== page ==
For well over a decade, the two most influential voices about consumer technology have been a sixty-six-year-old man who lives just outside of Washington, D.C. and a fifty-year-old man who resides in Westport, Connecticut.
Now, both the Journal and the Times are looking to replace the positions held by Mossberg and Pogue. The new editorial focus will likely be on interesting applications and emerging culture.
via The New Yorker
Total revenues for Europe’s top pay-TV channels reached $4.21 billion in 2012, and will grow by 31% to $5.52 billion by 2018. Although it provides the bulk of the total, carriage fee revenue growth is slowing as markets mature.
Carriage fee revenues will climb by 14.1% from $2.91 billion in 2012 to $3.32 billion in 2018. Advertising revenues will increase by 69% from $1.30 billion in 2012 to $2.20 billion by 2018.
via Digital TV
A valuable piece of brand content doesn’t exist in a vacuum, despite what some publishers would have you believe. In fact, content is an effective medium for brands because it maps back to a broader narrative – the meaningful story a brand is telling about itself.
Like publishers, brands need to make sure that each piece of content is valuable to their customers. Cutting corners here creates cheap brand publishing, makes for a lousy story and, by extension, the perception of a brand that doesn’t care.
Advertisers often seem to want pitchmen spraying perfume at every person who walks into the store, inserts stuffed into every periodical, pop up ads, complete data on every individual they target and the ability to spam at will.
Great media companies fight back on all of these intrusions, because they know that what actually works is genuine connection built around remarkable products and services.
via Seth’s Blog
Ipsos asked people about their overall daily news media usage. The results reveal traditional media use is still alive and well among Canadians. In fact, conventional TV (74%) was the most frequently used media source overall, followed by conventional radio (60%) and social networking (59%).
Interestingly, Canadians are consuming more of their news online as they reported more frequent use of online newspapers and news sites (34%) than traditional newspapers (24%).
In a recent Guardian Media Network survey, they asked 450 media professionals: as an employee, what level of training do you feel you have received against cyber attacks? A remarkable 70% revealed they had received no training whatsoever.
There’s an apparent lack of IT skills and training at company level, but more crippling is a shortage of those who can actually train and advise: the security experts.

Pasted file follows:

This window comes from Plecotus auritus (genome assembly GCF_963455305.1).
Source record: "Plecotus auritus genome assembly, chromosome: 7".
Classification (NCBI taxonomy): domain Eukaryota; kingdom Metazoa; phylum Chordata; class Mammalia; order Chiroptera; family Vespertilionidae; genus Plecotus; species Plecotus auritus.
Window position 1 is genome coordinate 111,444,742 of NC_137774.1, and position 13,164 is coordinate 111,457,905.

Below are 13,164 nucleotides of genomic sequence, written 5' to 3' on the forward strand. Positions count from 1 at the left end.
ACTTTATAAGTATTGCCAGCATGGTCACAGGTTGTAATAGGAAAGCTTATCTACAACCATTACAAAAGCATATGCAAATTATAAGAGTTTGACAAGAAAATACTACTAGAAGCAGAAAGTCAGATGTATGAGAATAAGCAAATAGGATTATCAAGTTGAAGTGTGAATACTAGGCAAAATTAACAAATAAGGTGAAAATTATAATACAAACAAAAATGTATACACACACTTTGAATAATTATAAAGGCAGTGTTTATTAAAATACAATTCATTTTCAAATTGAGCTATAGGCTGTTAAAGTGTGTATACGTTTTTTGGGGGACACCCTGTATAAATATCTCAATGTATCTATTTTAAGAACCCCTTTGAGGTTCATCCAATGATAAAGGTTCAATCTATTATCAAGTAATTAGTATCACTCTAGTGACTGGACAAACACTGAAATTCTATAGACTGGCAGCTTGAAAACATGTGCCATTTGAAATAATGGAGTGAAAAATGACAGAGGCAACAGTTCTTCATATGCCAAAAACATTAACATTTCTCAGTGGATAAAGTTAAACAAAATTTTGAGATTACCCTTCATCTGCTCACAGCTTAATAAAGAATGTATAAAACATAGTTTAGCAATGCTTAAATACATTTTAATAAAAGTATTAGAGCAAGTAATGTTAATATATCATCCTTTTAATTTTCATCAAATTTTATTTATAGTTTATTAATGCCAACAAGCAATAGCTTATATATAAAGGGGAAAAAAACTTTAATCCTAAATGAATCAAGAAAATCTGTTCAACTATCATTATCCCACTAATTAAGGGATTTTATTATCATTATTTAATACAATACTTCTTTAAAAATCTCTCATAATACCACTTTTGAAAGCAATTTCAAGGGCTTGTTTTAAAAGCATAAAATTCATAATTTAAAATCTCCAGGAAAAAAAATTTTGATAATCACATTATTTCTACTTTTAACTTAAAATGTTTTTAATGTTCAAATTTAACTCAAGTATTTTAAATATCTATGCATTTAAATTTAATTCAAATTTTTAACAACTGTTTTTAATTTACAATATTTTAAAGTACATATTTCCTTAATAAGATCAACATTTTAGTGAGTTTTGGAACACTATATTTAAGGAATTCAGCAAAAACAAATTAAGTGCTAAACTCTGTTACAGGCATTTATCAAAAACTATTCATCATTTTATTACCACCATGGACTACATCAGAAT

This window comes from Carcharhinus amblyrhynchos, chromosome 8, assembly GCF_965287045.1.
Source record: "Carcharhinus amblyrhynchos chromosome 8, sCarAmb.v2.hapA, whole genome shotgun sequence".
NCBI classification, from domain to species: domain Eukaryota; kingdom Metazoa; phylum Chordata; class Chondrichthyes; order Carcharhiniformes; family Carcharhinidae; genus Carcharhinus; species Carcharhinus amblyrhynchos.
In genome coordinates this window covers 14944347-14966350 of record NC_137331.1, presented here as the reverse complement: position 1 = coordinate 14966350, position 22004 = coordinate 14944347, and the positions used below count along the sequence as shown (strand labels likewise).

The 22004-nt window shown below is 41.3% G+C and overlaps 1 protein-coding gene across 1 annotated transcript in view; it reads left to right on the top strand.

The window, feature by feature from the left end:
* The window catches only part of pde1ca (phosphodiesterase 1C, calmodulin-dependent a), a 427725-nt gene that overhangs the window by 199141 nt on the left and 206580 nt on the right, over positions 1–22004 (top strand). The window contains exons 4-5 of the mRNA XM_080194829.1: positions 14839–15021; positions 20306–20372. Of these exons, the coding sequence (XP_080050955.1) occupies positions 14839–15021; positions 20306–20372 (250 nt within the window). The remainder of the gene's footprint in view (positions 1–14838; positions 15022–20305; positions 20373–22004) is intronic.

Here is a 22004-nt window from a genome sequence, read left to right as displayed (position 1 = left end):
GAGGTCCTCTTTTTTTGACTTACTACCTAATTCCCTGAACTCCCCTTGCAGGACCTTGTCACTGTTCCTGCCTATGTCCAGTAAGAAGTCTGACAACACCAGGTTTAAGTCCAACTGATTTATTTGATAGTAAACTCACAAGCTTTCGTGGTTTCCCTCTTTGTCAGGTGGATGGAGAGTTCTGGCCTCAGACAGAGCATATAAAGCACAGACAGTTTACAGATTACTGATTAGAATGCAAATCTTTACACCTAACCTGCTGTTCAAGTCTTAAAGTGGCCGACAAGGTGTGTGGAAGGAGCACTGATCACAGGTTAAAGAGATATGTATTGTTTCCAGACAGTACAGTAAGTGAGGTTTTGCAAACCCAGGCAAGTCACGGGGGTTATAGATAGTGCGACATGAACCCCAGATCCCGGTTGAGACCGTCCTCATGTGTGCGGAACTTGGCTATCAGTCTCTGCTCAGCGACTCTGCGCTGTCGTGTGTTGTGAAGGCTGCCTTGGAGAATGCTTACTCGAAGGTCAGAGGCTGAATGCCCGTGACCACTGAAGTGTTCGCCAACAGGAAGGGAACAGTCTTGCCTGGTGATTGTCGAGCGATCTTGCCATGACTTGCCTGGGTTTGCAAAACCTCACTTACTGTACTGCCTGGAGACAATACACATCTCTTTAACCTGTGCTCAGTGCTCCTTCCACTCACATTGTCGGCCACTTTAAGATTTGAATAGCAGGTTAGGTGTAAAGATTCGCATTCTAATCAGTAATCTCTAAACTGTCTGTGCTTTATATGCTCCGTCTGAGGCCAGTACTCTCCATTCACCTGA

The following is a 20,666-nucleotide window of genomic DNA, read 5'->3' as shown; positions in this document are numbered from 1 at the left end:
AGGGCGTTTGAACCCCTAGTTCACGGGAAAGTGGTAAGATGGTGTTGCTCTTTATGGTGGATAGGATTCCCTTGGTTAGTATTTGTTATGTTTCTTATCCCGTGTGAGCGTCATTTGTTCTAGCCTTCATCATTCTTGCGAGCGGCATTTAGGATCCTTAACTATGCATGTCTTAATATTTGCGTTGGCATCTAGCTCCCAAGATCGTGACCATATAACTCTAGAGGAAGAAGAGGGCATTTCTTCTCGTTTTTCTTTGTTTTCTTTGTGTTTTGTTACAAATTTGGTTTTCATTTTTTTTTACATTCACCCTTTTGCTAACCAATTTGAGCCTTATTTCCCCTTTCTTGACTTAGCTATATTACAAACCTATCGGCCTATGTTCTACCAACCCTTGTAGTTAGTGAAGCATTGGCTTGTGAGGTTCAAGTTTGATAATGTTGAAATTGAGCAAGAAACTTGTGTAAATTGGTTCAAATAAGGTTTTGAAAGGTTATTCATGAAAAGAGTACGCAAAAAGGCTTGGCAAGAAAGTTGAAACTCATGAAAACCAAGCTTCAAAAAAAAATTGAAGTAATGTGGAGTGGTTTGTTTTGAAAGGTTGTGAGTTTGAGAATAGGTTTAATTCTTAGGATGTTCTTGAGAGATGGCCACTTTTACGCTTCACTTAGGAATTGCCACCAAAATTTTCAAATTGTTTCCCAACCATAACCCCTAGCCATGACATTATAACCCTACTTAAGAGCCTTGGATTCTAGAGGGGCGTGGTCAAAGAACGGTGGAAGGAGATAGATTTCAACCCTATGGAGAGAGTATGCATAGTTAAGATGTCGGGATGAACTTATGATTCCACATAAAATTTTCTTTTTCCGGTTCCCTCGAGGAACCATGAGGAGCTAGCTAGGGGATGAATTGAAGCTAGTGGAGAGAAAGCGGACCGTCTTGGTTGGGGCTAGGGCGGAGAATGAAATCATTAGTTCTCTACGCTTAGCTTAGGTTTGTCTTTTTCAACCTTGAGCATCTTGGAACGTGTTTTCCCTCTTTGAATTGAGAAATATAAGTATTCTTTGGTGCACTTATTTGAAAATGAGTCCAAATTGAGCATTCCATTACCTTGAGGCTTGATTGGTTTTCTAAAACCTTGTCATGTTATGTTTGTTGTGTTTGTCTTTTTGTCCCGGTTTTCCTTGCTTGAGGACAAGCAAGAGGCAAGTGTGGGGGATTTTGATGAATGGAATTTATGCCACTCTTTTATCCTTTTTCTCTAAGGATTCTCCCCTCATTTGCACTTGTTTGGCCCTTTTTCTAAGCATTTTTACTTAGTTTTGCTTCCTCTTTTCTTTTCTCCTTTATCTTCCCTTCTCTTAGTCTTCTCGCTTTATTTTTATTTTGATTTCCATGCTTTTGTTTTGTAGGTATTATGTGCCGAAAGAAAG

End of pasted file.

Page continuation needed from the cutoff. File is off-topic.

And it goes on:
via The Guardian
The video market on fixed and mobile networks worldwide will grow by an average 3.2% per year from 2013 to 2025 – which includes average 2% growth for live TV and 14% annual growth for on-demand service. The market’s growth will be much lower in developed markets, however.
This means that in Europe’s top five markets EU-5 average annual growth will stand at 1.6% from 2013 to 2025, with the live TV market including broadcasters’ catch-up TV services in decline by 0.7%, while on-demand services experience an average annual increase of 18.5%.
The filmed entertainment divisions of the U.S. studios have seen their revenue and operating profit go sideways over the past five years, their continuing growth in TV-show licensing revenue being wiped out by declines on the movie side.
With a 4 percent gain in overall home entertainment spending in 2012, and just modest declines so far in 2013, there’s some indication that home entertainment revenues are stabilizing.
via Screen Digest
Three veterans of digital journalism and media — John Huey, Martin Nisenholtz, and Paul Sagan — interviewed dozens of people who played important roles in the intersection of media and technology — from CEOs to coders, journalists to disruptors.
Riptide is the result: more than 50 hours of video interviews and a narrative essay that traces the evolution of digital news from early experiments to today.
WIRED has revealed a new digital content form in line with its September print issue. “Vision Quest” is an immersive digital experience that mashes up text, imagery, animation and video to retell a print magazine story.
Editor-in-chief, Scott Dadich suggests that in 2014 he expects the publication will be producing multiple “high-fidelity digital storytelling” pieces each month.